Tutorial: Create the Gesture application

In this tutorial, we'll explore the Gesture sample application that is included with the BlackBerry 10 Native SDK. This application demonstrates how to process gestures on the screen, such as:
  • tap
  • double tap
  • pan
  • pinch

Device image showing the Gesture sample app.

You will learn to:

  • Configure your project
  • Create a gesture callback function
  • Register the gesture callback function
  • Detect gestures
  • Clean up gestures

Before you begin

You should have the following things ready:
  • The BlackBerry 10 Native SDK
  • Your BlackBerry 10 device
  • A basic understanding of the C language and some experience running applications with the Native SDK

Note that the Gesture sample application does not work properly on the simulator. You can still code, build, and deploy but the gesture behavior will not work.

Configure your project

This tutorial walks through the Gestures sample application available from the NDK-Samples repository in GitHub.

To import the complete project:
  1. From the NDK-Samples repository in GitHub, download and extract the sample application.
  2. Launch the Native SDK.
  3. On the File menu, click Import.
  4. Expand General, then select Existing Projects into Workspace. Click Next.
  5. Browse to the location where you extracted the sample app and click OK.
  6. Click Finish to import the project into your workspace

Configure your linker settings for the libraries

The sample application needs the appropriate libraries defined for it to work. To verify that they are defined:

  1. In the Project Explorer view, right-click the Gesture project and click Properties.
  2. In the left-hand navigation pane, click C/C++ Build > Settings.
  3. In the Tool Settings tab, click QCC Linker > Libraries.
  4. In the Libraries section, verify that the following entries are correct and add any that are missing:
    • bps
    • screen
    • m
    • img
    • gestures

Using the application

This sample application allows users to interact with an image displayed on the screen in the following ways:

Action Result

Two-finger pan

Adjusts the viewport position in the direction of the pan and prints the coordinates to stderr

Pinch the screen

Adjusts the viewport size in the direction of the pinch and prints the new size to stderr

Tap the screen

Prints the tap coordinates to stderr

Double-tap the screen

Prints the double-tap coordinates to stderr

When a user interacts with the screen, the application should capture the gesture and handle it accordingly. To use the gestures library, you define gesture sets that contain movements, such as pinch, tap, and two-finger pan. The gesture sets receive mtouch events when one or more finger movements are detected on the screen.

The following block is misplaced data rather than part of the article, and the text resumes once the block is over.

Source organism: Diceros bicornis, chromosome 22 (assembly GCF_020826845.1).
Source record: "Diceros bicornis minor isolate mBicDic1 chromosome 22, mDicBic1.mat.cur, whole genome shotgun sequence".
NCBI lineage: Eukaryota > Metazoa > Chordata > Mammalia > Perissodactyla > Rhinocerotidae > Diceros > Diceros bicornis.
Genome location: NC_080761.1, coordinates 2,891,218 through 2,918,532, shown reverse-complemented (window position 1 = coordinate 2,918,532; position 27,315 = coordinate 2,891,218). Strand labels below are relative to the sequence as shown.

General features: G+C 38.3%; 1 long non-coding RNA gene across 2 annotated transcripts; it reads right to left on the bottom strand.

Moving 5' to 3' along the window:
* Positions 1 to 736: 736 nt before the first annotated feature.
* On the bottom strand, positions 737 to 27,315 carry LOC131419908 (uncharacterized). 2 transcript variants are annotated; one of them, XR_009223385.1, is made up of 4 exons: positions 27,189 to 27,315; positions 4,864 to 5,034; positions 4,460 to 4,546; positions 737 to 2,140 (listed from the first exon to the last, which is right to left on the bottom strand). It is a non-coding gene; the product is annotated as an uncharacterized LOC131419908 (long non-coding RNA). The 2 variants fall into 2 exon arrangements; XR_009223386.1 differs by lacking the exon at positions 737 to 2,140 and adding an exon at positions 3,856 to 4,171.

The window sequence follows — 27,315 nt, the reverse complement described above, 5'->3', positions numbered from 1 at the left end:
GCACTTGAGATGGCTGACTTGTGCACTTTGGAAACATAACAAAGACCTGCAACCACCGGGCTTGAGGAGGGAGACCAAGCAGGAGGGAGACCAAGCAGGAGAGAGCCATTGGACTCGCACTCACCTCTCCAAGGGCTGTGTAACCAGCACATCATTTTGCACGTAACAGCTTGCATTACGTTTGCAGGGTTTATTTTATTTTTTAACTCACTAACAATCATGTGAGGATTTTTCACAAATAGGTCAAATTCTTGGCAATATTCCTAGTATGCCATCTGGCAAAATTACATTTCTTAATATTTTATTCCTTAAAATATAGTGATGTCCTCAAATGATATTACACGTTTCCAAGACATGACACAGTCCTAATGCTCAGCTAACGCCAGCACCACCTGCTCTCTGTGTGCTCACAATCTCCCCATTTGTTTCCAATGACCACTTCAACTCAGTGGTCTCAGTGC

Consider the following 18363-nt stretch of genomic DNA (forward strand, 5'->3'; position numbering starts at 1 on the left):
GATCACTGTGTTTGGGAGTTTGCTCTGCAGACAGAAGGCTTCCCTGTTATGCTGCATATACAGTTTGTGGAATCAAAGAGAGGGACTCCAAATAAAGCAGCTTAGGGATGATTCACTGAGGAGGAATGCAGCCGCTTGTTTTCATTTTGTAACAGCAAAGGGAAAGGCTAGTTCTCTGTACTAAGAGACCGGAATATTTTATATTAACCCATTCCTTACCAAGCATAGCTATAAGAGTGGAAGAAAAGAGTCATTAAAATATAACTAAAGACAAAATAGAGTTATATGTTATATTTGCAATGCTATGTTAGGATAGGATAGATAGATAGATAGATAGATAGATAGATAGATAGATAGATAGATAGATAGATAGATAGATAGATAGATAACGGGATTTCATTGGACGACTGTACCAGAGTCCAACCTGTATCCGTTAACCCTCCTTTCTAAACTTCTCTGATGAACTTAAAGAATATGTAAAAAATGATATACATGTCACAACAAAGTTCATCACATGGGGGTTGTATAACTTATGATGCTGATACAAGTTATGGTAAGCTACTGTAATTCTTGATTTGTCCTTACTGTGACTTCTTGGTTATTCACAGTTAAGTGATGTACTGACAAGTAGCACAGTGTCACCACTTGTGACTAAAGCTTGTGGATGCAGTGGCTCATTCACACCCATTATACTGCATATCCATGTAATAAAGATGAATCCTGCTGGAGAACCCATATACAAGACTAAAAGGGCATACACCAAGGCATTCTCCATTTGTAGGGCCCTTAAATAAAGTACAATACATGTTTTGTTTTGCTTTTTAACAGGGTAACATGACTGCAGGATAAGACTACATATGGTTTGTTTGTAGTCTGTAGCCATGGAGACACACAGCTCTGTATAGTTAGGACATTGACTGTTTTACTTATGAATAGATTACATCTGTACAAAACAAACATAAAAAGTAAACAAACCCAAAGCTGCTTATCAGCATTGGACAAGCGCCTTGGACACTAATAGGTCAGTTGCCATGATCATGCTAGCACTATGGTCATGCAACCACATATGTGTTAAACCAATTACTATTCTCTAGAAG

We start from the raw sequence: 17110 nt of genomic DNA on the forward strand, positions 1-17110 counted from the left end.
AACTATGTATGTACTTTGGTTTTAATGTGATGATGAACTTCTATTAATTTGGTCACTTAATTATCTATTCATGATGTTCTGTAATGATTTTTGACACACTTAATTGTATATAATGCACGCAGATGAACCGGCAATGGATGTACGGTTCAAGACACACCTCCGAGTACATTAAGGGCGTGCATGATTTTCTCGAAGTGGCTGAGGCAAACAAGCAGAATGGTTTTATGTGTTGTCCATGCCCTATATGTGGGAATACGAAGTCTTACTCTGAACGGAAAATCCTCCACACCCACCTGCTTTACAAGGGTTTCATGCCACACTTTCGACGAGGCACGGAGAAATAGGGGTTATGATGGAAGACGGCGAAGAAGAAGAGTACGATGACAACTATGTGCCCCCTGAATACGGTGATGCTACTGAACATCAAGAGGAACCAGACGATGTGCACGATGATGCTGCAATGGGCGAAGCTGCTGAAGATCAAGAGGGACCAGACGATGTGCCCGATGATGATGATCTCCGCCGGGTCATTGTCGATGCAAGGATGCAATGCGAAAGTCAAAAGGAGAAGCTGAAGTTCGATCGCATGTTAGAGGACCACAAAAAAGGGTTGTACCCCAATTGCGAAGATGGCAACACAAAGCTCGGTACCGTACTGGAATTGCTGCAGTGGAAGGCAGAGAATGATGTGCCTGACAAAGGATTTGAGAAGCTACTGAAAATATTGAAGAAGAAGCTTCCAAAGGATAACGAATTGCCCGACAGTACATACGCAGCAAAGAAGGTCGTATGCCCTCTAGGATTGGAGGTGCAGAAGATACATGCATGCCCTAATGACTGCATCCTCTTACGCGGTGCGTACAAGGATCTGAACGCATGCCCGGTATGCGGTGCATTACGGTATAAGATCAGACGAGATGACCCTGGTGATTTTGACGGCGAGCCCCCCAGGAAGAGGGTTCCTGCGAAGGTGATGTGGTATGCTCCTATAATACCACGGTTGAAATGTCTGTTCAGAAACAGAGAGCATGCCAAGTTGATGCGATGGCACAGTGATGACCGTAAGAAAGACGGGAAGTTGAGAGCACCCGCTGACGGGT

Create and register the callback function

When a gesture set receives an event, it invokes a user-defined callback function, where the application-specific behavior is defined. For this to work, the application must register a callback function with the gestures library for every gesture set to be handled.

Create the callback function

The gesture sample application includes a gesture_callback() function that defines what the application does on a swipe or pinch gesture. This function must have the signature:
void(* gesture_callback_f)(struct gesture_base *gesture, mtouch_event_t *event, void *param, int async);
When the gestures library invokes this function, gesture will contain information about the gesture, event will contain information about the touch event that caused the gesture, and async will identify whether the callback was invoked from an event (0) or from a timer callback (1).
Within this function, a switch statement defines the choice of actions the application takes based on the gesture received:
switch (gesture->type) {
   case GESTURE_TWO_FINGER_PAN: {
      ...
   }
   case GESTURE_PINCH: {
      ...
   }
For a two-finger pan, the application copies information from the incoming gesture to a local gesture_tfpan_t structure and uses the information to adjust the position of the viewport on the display. In this case, the viewport is adjusted to follow the direction of the pan by determining the distance of the swipe and adding it to the current x and y position of the viewport.
gesture_tfpan_t* tfpan = (gesture_tfpan_t*)gesture;

fprintf(stderr,"Two finger pan: %d, %d", 
      (tfpan->last_centroid.x - tfpan->centroid.x), 
      (tfpan->last_centroid.y - tfpan->centroid.y));
if (tfpan->last_centroid.x && tfpan->last_centroid.y) {
   viewport_pos[0] = (tfpan->last_centroid.x - tfpan->centroid.x) >> 1;
   viewport_pos[1] = (tfpan->last_centroid.y - tfpan->centroid.y) >> 1;
}
Here, the centroid structure member contains the coordinates of the midpoint between the final two touches and last_centroid contains the coordinates of the midpoint between the previous two touches.

Illustration showing the two-finger pan gesture.

The viewport position updates on the screen for every frame within the handle_events() call of the application loop in main() and takes into account this new position.
while (!shutdown) {
   /* Handle user input */
   handle_events();
}
handle_events() {
   ...
   /* Re-draw the screen after a screen event */
   screen_set_window_property_iv(screen_win, 
         SCREEN_PROPERTY_SOURCE_POSITION, viewport_pos);
   screen_set_window_property_iv(screen_win, 
         SCREEN_PROPERTY_SOURCE_SIZE, viewport_size);
   screen_flush_context(screen_ctx,0);
}
For a pinch, in the gestures callback function, the application copies the gesture information into a local gesture_pinch_t structure and uses it to adjust the size of the viewport. This is done by first determining the change in distance between the two fingers at the start of the pinch and at the end of the pinch:
gesture_pinch_t* pinch = (gesture_pinch_t*)gesture;

fprintf(stderr,"Pinch %d, %d",